The U.S. Supreme Court has ruled by a vote of 5-4 that the maximum $10,000 penalty for the non-willful failure to file Form FinCEN 114 applies on a per-form basis and not per account. The decision in Bittner v. United States on February 28, 2023, is a rebuke of the IRS’ previous position that assessed penalties of up to $10,000 per account.
The FinCEN 114, more commonly referred to as the FBAR (Report of Foreign Bank and Financial Accounts), requires U.S. persons to annually disclose their financial interest or signature authority over all foreign financial accounts if the aggregate maximum balance of all such accounts exceeds $10,000 USD at any time during the year. This requirement was imposed in order to curb tax evasion or money laundering through overseas accounts. Although this requirement is under the U.S. Treasury Financial Crimes Enforcement Network (FinCEN) and not the Internal Revenue Service, the IRS has responsibility for administrating enforcement and imposing penalties.
The purpose of reporting foreign financial accounts on the FBAR is solely to disclose the taxpayer’s financial interest or signatory authority over foreign financial accounts and does not carry any tax consequences. However, failure to file the FBAR, if required, is subject to significant penalties under IRC Section 5321(a)(5). Arising from this code section, the issue before the Supreme Court was the interpretation of per-violation penalties being assessed by the IRS.
The amount of penalty depends on an assessment of the taxpayer’s willfulness in failing to file the FBAR and disclose their accounts. If a taxpayer is found to have willfully failed to file the form, the penalty is greater than 50% of the undisclosed account balances or $100,000.
The IRS’s position has been that each failure to disclose a foreign account was a separate violation, and as such, penalties for taxpayers who were completely unaware of their requirement to file the FBAR would be $10,000 for every foreign account discovered by the IRS. Further, penalties would apply per account for each year the taxpayer non-willfully failed to file the FBAR.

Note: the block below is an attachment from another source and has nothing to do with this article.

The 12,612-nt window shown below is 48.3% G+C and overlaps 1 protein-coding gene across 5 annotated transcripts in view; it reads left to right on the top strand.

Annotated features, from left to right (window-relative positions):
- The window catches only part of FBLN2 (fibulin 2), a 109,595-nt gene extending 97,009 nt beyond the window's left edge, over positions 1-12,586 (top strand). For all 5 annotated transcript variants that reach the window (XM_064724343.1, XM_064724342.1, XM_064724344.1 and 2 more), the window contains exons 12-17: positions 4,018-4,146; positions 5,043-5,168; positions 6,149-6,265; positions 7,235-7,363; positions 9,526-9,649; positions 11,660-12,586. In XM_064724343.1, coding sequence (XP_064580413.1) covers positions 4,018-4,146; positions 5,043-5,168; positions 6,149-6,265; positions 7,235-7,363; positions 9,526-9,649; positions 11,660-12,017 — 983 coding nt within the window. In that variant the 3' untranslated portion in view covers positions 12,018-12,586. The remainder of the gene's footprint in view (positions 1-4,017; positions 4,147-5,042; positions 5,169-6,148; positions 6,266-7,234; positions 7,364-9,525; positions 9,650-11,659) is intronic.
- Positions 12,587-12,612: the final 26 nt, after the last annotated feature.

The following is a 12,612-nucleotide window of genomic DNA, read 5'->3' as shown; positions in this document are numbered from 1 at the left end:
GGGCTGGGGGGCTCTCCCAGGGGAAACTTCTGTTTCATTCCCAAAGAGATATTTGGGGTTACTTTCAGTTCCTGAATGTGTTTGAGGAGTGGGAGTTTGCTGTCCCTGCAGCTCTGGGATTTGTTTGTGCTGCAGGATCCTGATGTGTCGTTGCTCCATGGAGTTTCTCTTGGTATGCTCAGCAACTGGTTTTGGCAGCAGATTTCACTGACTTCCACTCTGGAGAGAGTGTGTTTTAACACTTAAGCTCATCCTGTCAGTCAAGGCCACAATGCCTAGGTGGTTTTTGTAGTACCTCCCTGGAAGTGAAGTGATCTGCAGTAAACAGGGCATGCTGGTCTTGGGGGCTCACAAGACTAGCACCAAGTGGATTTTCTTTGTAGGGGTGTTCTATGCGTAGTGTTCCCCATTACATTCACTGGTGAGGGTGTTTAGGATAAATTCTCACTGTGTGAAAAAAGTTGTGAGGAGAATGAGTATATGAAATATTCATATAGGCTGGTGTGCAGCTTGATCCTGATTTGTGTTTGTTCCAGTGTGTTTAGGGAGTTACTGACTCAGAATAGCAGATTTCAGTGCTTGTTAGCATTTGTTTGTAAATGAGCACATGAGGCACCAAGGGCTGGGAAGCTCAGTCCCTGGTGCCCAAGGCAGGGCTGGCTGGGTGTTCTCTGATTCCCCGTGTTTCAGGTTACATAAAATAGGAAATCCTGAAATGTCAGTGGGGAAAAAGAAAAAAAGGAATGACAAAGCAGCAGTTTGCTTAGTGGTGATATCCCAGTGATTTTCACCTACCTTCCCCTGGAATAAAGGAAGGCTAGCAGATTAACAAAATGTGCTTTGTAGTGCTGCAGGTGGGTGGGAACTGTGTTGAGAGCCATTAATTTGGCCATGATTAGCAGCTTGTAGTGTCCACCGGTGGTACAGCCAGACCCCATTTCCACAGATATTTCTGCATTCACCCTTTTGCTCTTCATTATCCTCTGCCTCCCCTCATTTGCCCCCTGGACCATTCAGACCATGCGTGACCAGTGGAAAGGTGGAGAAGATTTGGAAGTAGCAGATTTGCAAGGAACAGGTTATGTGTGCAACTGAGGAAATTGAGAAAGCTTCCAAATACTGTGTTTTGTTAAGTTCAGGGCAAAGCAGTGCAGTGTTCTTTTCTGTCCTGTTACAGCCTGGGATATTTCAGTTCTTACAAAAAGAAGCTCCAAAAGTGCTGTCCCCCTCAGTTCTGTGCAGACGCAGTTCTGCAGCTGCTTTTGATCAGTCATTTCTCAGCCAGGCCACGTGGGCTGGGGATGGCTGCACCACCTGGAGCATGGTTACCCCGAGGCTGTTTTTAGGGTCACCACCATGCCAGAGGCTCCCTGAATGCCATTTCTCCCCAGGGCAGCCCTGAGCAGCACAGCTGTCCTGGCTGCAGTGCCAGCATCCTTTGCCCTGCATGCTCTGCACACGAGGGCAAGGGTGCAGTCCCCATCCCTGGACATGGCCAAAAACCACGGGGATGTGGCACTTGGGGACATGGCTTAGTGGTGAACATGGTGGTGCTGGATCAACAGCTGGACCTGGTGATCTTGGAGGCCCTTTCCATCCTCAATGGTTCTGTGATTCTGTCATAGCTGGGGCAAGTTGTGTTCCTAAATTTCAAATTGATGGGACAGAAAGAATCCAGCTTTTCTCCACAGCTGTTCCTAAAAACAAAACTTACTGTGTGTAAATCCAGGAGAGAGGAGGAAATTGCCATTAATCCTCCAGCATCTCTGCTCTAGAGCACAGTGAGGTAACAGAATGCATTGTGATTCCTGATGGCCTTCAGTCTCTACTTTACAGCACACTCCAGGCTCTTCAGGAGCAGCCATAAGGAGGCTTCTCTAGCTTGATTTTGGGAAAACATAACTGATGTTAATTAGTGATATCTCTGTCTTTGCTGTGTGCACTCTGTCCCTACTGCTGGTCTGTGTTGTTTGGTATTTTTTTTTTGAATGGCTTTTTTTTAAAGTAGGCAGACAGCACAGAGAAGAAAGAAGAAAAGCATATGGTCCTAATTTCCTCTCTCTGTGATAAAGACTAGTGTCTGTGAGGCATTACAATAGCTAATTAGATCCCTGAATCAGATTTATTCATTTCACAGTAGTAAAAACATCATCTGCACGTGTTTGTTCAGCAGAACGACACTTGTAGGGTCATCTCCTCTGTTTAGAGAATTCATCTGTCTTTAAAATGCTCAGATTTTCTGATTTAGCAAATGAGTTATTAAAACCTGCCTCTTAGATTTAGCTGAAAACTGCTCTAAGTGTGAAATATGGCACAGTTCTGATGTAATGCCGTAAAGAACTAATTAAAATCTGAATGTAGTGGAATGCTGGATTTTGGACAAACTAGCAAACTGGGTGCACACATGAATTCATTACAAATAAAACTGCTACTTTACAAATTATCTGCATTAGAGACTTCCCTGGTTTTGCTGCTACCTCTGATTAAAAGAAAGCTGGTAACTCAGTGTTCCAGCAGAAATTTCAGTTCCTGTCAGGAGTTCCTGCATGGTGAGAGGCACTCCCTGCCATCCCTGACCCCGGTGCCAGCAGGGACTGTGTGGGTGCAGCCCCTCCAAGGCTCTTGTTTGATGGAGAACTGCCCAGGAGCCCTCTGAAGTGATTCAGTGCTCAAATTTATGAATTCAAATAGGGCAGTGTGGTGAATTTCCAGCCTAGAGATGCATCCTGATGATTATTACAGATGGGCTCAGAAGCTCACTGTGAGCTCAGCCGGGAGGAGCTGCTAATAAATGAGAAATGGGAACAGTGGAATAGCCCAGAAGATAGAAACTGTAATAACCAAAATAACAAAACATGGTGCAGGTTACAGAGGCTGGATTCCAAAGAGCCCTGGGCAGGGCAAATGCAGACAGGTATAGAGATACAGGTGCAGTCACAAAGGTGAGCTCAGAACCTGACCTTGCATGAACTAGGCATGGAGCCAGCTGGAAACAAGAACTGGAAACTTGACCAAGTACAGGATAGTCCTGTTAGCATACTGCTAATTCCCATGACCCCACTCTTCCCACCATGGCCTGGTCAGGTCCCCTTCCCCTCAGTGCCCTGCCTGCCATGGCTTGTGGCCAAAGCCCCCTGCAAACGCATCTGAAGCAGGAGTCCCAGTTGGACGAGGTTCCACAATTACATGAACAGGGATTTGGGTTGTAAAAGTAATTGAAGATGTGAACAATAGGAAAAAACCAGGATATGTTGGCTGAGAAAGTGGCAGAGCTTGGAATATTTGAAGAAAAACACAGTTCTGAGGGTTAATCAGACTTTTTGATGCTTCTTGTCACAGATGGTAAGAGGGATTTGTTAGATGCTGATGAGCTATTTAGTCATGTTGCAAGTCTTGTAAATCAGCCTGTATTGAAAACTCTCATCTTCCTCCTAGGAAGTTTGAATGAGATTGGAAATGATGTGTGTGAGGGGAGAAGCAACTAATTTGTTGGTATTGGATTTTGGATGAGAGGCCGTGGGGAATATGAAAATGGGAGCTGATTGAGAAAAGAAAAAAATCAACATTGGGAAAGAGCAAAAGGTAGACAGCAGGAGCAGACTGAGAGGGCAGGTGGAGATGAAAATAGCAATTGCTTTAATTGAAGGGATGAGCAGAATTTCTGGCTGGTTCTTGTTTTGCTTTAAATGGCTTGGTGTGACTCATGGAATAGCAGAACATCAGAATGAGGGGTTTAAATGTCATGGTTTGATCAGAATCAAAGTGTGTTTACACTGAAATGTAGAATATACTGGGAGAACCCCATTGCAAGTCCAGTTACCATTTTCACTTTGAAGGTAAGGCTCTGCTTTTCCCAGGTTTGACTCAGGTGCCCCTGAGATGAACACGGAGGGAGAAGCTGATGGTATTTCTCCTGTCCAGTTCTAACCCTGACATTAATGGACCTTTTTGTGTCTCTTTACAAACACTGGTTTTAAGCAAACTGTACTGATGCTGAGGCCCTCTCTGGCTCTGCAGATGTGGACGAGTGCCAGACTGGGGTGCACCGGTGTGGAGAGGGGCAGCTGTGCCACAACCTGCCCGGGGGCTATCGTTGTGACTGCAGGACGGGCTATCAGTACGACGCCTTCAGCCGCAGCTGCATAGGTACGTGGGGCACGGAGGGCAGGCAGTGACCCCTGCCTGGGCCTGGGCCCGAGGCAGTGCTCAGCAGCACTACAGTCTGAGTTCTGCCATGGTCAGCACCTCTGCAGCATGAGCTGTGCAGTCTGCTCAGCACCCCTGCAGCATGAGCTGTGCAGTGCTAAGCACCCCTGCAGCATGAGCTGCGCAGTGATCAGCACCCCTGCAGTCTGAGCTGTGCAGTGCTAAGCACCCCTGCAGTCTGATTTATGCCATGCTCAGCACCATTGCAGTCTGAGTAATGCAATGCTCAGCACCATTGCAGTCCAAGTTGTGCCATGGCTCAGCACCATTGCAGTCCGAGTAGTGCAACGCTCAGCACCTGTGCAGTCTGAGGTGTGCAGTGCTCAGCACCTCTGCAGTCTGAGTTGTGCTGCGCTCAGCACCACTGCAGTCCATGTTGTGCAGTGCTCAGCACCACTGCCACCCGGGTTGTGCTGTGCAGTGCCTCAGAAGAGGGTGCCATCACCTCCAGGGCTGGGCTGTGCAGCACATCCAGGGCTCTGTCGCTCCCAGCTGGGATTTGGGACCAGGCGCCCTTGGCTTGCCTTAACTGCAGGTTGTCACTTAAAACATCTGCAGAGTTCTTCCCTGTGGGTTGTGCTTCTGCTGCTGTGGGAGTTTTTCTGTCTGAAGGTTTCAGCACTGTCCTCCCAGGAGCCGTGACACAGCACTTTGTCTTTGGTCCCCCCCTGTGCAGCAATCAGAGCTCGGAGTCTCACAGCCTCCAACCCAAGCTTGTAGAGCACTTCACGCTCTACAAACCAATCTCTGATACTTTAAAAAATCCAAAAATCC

Justice Neil Gorsuch wrote in the majority opinion: “Best read, the BSA [Bank Secrecy Act] treats the failure to file a legally compliant report as one violation carrying a maximum penalty of $10,000, not a cascade of such penalties calculated on a per-account basis.” The further added he Bank Secrecy Act (BSA) does not make it illegal to hold foreign accounts. Nor does the BSA tax those accounts. To the contrary, the federal government has acknowledged that “U. S. persons maintain overseas financial accounts for a variety of legitimate reasons including convenience and access.” IRS Pub. 5569, Report of Foreign Bank & Financial Accounts (FBAR) Reference Guide, p. 1 (Rev. 3–2022). As relevant here, the BSA simply requires those who possess foreign accounts with an aggregate balance of more than $10,000 to file an annual report on a form known as an “FBAR”—the Report of Foreign Bank and Financial Accounts. 31 U. S. C. §5314; 31 CFR §1010.306 (2021). These reports are designed to help the government “trace funds” that may be used for “illicit purposes” and identify “unreported income” that may be subject to taxation separately under the terms of the Internal Revenue Code Read more.
MillerMusmar CPAs will continue to follow the IRS and FinCEN’s next steps regarding how this decision will affect taxpayers previously subjected to penalties for non-willful failure to file in prior years on a per-account basis.
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